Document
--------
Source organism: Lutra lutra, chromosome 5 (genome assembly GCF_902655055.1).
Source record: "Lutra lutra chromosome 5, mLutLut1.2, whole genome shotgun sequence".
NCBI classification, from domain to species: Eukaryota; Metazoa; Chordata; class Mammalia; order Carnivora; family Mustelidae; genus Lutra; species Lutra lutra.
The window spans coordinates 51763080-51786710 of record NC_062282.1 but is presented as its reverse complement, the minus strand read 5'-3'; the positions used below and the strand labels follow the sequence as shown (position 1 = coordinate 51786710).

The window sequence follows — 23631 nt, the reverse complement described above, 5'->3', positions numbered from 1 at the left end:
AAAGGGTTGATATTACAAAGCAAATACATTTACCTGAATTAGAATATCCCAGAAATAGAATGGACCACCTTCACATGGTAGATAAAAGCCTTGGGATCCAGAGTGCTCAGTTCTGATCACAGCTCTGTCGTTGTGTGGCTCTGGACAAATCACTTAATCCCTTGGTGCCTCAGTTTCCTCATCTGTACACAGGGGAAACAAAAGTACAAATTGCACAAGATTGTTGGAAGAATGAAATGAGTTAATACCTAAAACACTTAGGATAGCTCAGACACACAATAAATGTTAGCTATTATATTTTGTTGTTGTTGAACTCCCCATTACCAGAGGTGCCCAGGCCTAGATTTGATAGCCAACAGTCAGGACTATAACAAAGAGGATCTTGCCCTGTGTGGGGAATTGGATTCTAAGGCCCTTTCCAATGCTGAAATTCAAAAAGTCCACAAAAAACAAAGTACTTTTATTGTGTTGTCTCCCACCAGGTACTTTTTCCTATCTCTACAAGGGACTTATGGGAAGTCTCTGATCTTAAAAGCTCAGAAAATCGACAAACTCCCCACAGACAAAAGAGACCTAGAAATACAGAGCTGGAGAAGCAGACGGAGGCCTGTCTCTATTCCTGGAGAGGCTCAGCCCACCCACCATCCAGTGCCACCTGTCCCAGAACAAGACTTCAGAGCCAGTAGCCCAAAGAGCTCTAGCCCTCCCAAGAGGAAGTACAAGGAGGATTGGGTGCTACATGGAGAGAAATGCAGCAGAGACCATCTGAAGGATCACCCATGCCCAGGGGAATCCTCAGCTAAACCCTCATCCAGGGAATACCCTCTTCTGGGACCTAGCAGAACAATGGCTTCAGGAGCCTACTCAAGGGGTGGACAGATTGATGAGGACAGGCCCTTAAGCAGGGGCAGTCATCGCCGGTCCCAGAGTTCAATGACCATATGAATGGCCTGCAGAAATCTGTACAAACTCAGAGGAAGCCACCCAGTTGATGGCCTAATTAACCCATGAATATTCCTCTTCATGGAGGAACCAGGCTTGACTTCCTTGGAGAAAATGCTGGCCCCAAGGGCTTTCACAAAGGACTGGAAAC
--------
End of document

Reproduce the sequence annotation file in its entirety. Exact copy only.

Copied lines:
Source organism: Lutra lutra, chromosome 5 (genome assembly GCF_902655055.1).
Source record: "Lutra lutra chromosome 5, mLutLut1.2, whole genome shotgun sequence".
NCBI classification, from domain to species: Eukaryota; Metazoa; Chordata; class Mammalia; order Carnivora; family Mustelidae; genus Lutra; species Lutra lutra.
The window spans coordinates 51763080-51786710 of record NC_062282.1 but is presented as its reverse complement, the minus strand read 5'-3'; the positions used below and the strand labels follow the sequence as shown (position 1 = coordinate 51786710).

The window sequence follows — 23631 nt, the reverse complement described above, 5'->3', positions numbered from 1 at the left end:
AAAGGGTTGATATTACAAAGCAAATACATTTACCTGAATTAGAATATCCCAGAAATAGAATGGACCACCTTCACATGGTAGATAAAAGCCTTGGGATCCAGAGTGCTCAGTTCTGATCACAGCTCTGTCGTTGTGTGGCTCTGGACAAATCACTTAATCCCTTGGTGCCTCAGTTTCCTCATCTGTACACAGGGGAAACAAAAGTACAAATTGCACAAGATTGTTGGAAGAATGAAATGAGTTAATACCTAAAACACTTAGGATAGCTCAGACACACAATAAATGTTAGCTATTATATTTTGTTGTTGTTGAACTCCCCATTACCAGAGGTGCCCAGGCCTAGATTTGATAGCCAACAGTCAGGACTATAACAAAGAGGATCTTGCCCTGTGTGGGGAATTGGATTCTAAGGCCCTTTCCAATGCTGAAATTCAAAAAGTCCACAAAAAACAAAGTACTTTTATTGTGTTGTCTCCCACCAGGTACTTTTTCCTATCTCTACAAGGGACTTATGGGAAGTCTCTGATCTTAAAAGCTCAGAAAATCGACAAACTCCCCACAGACAAAAGAGACCTAGAAATACAGAGCTGGAGAAGCAGACGGAGGCCTGTCTCTATTCCTGGAGAGGCTCAGCCCACCCACCATCCAGTGCCACCTGTCCCAGAACAAGACTTCAGAGCCAGTAGCCCAAAGAGCTCTAGCCCTCCCAAGAGGAAGTACAAGGAGGATTGGGTGCTACATGGAGAGAAATGCAGCAGAGACCATCTGAAGGATCACCCATGCCCAGGGGAATCCTCAGCTAAACCCTCATCCAGGGAATACCCTCTTCTGGGACCTAGCAGAACAATGGCTTCAGGAGCCTACTCAAGGGGTGGACAGATTGATGAGGACAGGCCCTTAAGCAGGGGCAGTCATCGCCGGTCCCAGAGTTCAATGACCATATGAATGGCCTGCAGAAATCTGTACAAACTCAGAGGAAGCCACCCAGTTGATGGCCTAATTAACCCATGAATATTCCTCTTCATGGAGGAACCAGGCTTGACTTCCTTGGAGAAAATGCTGGCCCCAAGGGCTTTCACAAAGGACTGGAAAC